you = defensive driver?
March 2, 2009 10:05am CST
as my friend and i were on the road, i noticed that she also slowed down when the car to her right slowed down. i asked why. she said it's part of being a defensive driver. if she didn't slow down, there might be someone crossing the street partly covered by the vehicle to her right that just slowed down, and she might hit the pedestrian. she said there are reasons why vehicles to your right slow down and being a defensive driver means anticipating those reasons. she also said that although an accident is not entirely "your fault," it's unfair to just blame the vehicle that slammed into you because if you were a defensive driver, you should have been able to anticipate. do you slow down when a vehicle to your right slows down as well? i have not seen many drivers who do that. drivers usually speed up to overtake when a vehicle to their right is moving too slowly. do you call yourself a defensive driver? i wonder how this phrase is defined as there are no objective criteria for it... if you have been in a vehicular accident, does that make you lacking in the area of defensive driving?
• United States
2 Mar 09
When I lived in Maryland and drove around the Beltway...a four lane usually congested highway...I definitely practiced defensive driving. The area where my job was was also heavily congested so, yes, I often slowed down if the vehicle to my right or to my left slowed down. I also watched the traffic up ahead so I would have a heads up if something happened in front of the vehicle in front of me. Defensive driving simply means that you're not just aware of what you are doing, you're aware of what's going on around you so that you have more time to react...to defend yourself. Even the best driver can be involved in an accident and it doesn't necessarily mean that he wasn't practicing defensive driving. I was in an accident where I ran into the side of another car who was making a left turn, crossing my path at an intersection. The fault was not his nor was it mine...the fault was in the design of the road (it was curved with bushes in the median strip so we couldn't see each other until it was too late) and the fact that the signal allowed for left turns on green. Mine wasn't the first accident at that intersection and eventually they changed it so that you could only turn left when you had a green arrow indicating that oncoming traffic was stopped.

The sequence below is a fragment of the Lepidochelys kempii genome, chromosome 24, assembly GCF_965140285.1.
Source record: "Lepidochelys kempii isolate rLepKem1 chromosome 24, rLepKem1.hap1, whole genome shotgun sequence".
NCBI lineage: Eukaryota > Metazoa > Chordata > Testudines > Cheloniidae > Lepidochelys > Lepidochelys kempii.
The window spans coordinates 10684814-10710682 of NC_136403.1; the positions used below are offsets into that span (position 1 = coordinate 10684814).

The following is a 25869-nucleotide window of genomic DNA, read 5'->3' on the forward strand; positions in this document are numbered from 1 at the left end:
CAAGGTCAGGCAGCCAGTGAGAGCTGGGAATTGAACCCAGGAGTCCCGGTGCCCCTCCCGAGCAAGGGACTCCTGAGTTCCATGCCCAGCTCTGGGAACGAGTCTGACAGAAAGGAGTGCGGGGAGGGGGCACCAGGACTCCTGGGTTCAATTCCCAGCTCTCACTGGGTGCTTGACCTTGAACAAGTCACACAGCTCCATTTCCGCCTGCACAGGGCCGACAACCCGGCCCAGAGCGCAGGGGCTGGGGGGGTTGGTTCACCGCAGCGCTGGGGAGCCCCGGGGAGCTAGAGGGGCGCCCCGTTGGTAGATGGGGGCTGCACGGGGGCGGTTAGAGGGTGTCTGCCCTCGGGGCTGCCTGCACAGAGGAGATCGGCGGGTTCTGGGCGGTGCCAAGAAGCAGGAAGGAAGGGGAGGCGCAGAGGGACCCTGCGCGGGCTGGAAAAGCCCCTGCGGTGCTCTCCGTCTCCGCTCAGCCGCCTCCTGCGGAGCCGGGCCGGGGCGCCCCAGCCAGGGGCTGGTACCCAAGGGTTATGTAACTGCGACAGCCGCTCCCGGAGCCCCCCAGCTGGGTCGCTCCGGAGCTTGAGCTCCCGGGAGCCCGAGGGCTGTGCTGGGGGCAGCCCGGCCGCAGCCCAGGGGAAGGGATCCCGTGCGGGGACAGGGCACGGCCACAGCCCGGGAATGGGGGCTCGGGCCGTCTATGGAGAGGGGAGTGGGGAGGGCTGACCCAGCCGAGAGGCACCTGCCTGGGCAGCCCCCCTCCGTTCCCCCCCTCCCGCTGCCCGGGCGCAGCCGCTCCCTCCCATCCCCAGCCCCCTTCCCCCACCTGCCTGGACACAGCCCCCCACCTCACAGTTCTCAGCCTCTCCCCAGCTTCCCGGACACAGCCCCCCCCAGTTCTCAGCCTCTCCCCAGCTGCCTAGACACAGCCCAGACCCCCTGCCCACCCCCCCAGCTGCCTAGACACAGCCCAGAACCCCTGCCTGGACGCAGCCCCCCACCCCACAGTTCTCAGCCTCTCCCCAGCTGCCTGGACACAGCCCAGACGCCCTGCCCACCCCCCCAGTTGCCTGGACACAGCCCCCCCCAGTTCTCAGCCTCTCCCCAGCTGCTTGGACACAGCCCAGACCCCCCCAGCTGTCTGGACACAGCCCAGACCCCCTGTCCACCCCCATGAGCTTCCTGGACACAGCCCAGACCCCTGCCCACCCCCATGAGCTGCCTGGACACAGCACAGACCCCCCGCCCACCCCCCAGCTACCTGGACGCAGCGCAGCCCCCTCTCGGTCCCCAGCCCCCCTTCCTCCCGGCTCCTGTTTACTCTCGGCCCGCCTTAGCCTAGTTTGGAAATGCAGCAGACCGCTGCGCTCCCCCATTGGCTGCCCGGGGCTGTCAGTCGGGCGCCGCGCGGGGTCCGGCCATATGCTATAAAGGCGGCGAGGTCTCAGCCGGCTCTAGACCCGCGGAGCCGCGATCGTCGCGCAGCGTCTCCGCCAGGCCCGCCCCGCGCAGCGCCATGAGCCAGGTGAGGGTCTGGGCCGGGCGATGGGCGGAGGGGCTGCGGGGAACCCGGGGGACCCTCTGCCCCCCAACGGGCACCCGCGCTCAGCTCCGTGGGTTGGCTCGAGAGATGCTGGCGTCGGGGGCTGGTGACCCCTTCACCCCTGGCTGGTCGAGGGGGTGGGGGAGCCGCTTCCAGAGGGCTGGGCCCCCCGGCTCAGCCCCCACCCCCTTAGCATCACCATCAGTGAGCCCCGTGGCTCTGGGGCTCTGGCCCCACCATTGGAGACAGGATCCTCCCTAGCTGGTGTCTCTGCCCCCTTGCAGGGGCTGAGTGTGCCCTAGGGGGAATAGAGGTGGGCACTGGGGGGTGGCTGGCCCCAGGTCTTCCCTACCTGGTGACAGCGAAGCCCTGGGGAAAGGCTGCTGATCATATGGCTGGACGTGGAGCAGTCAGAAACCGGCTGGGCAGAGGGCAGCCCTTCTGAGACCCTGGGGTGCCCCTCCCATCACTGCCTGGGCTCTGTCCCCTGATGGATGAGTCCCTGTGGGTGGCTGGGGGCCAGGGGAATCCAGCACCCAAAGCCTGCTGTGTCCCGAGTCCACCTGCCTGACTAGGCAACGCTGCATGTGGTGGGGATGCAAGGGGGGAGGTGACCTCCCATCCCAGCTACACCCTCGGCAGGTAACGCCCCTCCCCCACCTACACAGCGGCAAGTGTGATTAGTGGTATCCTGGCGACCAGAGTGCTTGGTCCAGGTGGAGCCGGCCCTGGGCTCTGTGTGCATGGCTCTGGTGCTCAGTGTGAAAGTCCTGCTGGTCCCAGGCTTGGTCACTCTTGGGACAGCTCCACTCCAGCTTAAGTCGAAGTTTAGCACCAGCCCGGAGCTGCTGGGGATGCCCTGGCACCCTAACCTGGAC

5 Mar 09
hi, spalladino! yes, that's how i understand defensive driving as well. many people are not aware that when a vehicle beside you or in front of you stops or swerves, it may be because they are trying to avoid an obstacle on the road. so if someone doesn't heed those cues and drives right on, they might find themselves running over the obstacle that othe cars have tried to avoid. there are danger zones in my country as well. lots of them. sometimes, the roads are in very congested cities where diverting the traffic even for just one day (to fix the problem) would cripple transportation, so most of the time, we have to make do with signs that say "accident prone areas." i find it frustrating... why don't they build sound roads in the first place? oh well. hehe. ^_^
3 Mar 09
Most of the time I consider myself a defensive driver. Many times in the past I slowed down because the vehicle at the front slowed down. Sometimes there was a real reason such as a new pothole appearing on the rosd. Being alert to the surroundings is part of defensive driving. Reacting to changes in the situation requires focus and atttention. At times it may require moving away from a potentially dangerous situation. In my country we can sometimes encounter overladen vehicles or those carrying dangerous chemicals. If there is no real opportunity of overtaking them I would slow down to put a safe distance from them. Being in accident generally means we lost our focus or attention, resulting in a slow reaction to a change of events. Once I was driving at a safe distance in heavy rain. For more than twenty miles nothing happened, until the car in front braked suddenly as he was going down the other side of the slope. I braked and knew that I was going to hit the car at the front. I could have braked hard or swerved suddenly to the left, but there was a greater risk of me losing control of the compact. Several members of my family were also in the car. The compact suffered some damage while the car in front suffered none. In fact the other driver apologised to me for making a sudden stop. I consider what I did as defensive driving. It was a matter of being involved in a minor accident, or losing control and possibly getting the car damaged and family members hurt. all the best, rosdimy
5 Mar 09
that's true, sometimes braking like a madman is not the best answer. i wonder how strong the impact was. i've been in several vehicular accidents (as a passenger) and i'm always so jarred! i was once thrown out of my seat. one time, my mother was driving and heard a loud popping sound. she slowed down and pulled over. i started to ask why, then a truck came screeching down the road, crashing into other cars. apparently, the truck's front tire exploded and it lost control. i asked my mom how she whould have foreseen the accident as she could not have seen it (i was in front and i didn't see anything). she said after years of driving, she knows what exploding tires sound like, and she knows what happens after a tire explodes. wow, i'd love to be a defensive driver. hehe.